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Re: [IP] sensor approved

In a message dated 2/27/99 1:46:01 AM, email @ redacted writes:

<<"Advisers to the Food and Drug Administration recommended approval of
Inc.'s ``continuous glucose monitoring system.'' The FDA is not bound by its
advisers' recommendations, but typically follows them."

I attended the meeting yesterday -- quite a show all in all.  I had not been
to an FDA advisory panel meeting before:  the panelists are non-government
"experts" brought in to advise, and most seemed to have a real need to have an
opinion even on things that they had not really understood.  (sorry, I'm so
critical)  There were several temporary panel members (mostly MDs, also a
Nurse Practitioner pump trainer and only 1 patient) who had diabetes
connections, in addition to the MDs and PhD scientists who made up the
permanent panel.  The big difference I noticed between it and scientific
sessions I used to attend were the hordes of scurrying people with cell phones
and the people in the back of the room with laptops probably sending it out in
real time.

People generally seemed impressed with the quality of Minimed's presentation
-- they seemed to know what they were talking about and presented it very
well.  It was fun meeting Al Mann and Terry Gregg (I am a minimed user).

My understanding is that what the continuous glucose monitoring system (CGMS0)
has been recommended to be approved for (with conditions about such things as
more study in type 2 and African American populations) is to be used by
doctors (lets not let those patients get any info) for some number of 3-day
periods to identify glycemic excursions.  There is a test every 5 minutes,
making 288 in a 24 hour period, and an alarm that goes off for a low.  You add
meter readings from finger sticks, and events like meals, exercise, and
insulin.  This data becomes available when the doctor prints it out and
analyses it 3 or more days later. 

The meter is attached to tubing attached to an silhouette-like insertion
device with an electrode remaining in the cannula after the introducer needle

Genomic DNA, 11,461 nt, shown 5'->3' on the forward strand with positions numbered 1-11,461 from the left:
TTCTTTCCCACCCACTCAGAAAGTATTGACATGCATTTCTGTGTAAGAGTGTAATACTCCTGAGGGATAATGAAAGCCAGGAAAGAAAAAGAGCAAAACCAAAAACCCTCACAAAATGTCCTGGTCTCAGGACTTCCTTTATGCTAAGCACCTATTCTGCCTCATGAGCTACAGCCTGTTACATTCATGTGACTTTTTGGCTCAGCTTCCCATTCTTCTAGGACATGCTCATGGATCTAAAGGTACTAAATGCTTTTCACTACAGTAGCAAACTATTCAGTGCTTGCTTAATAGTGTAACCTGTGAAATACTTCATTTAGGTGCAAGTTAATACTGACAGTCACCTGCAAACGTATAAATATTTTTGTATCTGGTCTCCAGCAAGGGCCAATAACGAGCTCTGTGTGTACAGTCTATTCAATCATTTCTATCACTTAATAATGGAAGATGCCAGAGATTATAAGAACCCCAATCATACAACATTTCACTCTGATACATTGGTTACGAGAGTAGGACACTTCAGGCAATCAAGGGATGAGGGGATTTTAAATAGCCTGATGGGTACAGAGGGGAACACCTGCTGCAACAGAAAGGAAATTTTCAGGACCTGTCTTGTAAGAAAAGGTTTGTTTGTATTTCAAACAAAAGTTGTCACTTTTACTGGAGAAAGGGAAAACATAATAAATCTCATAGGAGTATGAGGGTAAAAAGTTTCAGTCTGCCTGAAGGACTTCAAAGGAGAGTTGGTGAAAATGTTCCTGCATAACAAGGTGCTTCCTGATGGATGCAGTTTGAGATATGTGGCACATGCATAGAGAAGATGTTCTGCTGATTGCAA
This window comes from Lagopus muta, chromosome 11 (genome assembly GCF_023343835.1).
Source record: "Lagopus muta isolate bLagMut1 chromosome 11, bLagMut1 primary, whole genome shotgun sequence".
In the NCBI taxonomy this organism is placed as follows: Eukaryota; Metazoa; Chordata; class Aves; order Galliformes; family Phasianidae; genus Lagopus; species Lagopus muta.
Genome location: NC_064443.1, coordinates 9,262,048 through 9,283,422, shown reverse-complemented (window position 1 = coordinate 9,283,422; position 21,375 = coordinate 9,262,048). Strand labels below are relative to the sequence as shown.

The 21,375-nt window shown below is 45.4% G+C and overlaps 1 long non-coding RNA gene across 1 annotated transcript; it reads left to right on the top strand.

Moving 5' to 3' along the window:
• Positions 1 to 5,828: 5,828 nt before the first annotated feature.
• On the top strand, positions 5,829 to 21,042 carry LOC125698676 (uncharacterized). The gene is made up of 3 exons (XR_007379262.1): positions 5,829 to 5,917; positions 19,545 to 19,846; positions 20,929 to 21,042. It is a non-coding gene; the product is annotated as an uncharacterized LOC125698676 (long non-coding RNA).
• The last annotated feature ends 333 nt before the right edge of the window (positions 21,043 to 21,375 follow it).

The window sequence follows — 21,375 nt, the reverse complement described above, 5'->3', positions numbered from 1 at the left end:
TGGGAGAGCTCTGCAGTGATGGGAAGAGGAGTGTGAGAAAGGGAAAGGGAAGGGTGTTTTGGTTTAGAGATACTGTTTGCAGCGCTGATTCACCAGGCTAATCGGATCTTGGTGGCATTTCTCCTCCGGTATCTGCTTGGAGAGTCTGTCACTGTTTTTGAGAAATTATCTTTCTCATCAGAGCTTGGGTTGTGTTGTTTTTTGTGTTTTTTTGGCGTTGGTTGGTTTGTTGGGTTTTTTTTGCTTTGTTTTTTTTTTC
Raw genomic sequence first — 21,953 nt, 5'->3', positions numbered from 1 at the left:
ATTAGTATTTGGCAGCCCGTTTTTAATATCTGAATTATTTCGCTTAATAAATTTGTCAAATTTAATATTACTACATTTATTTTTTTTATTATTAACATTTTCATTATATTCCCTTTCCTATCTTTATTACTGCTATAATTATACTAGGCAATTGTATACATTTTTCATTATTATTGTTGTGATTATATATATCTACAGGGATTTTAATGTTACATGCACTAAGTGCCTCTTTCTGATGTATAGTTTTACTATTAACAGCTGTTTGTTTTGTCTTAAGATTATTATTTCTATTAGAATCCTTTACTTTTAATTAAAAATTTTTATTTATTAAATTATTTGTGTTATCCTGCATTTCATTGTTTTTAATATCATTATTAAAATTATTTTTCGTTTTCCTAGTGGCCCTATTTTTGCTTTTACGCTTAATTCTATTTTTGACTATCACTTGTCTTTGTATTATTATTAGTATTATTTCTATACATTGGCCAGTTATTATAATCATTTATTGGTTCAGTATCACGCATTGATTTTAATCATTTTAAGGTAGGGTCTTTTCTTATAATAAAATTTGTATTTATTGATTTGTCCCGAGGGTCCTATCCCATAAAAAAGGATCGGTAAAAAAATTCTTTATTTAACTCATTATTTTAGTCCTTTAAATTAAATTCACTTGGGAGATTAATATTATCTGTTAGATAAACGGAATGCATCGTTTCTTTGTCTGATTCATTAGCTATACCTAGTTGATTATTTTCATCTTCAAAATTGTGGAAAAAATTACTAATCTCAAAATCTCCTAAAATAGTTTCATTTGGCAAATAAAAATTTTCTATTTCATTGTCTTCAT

is taken out. 

 The difference between  glucose meter results and sensor was compared to
snapshots vs. the whole movie.  Examples were shown of periods of lows
followed by rebound highs that were not picked up with even large numbers of
finger sticks, of finger sticks being taken on the upswing or downswing of an
event and not showing the gravity -- well, most of you can probably relate.
So while it can not currently be the decider of your treatment decisions, it
can point to times to look further with blood sugar measurements.

But it is measuring interstitial fluid, not blood.  There is a lag between the
time of change of glucose concentration in blood vs. interstitial fluid of
somewhere from 5 to 12 minutes.  If you are only looking at trends, then the
concentration per se doesn't matter as long as it has a quantifiable
relationship to blood glucose measurement -- minimed is assuming it does, and
I think that was generally accepted by the panel.

The current method of callibrating the glucose measurement uses 4 points of
finger-stick readings in 24 hours, a 1-point callibration method not having
worked when it was taken at a time of increase or decrease in slope of trend.
Needing several points seems to me to interfere with the minimed plan to have
a sensor by 2000 that will read glucose concentrations in real time.

So, for the real world here....

1) I was told that patients in the trials had been able to get enough data
about ups and downs out of it (without the doctor's printouts) to have made a
significant improvement in their control.

2) The printout at the end of 3 days should in many cases show "glucose
excursions" (see, we don't have to pay to travel) that were previously
unknown, which will give the patient (or doctor, or CDE) landmarks for changes
in treatment or times to watch out for and test.  This could be particularly
useful to those who have hidden reactions followed by rebounds that are
treated by more insulin rather than the lesser amounts really needed.  Those
with high postprandial levels that are not caught in normal testing could be
alerted to treatment changes like timing of injection or bolus, changes in
foods eaten....

3) the thing has an alarm for lows!!!!  but since it is not likely to be used
except very intermittently (and for most people probably just once), it's
probably not the great joy it would be if I could wear it every night and not
have to set that 3 a.m. alarm.

4) fingersticks on the order of 4 a day will still be necessary.

Just thought some might be interested.

Linda Zottoli
Insulin Pumpers website http://www.insulin-pumpers.org/
for mail subscription assistance, contact: HELP@insulin-pumpers.org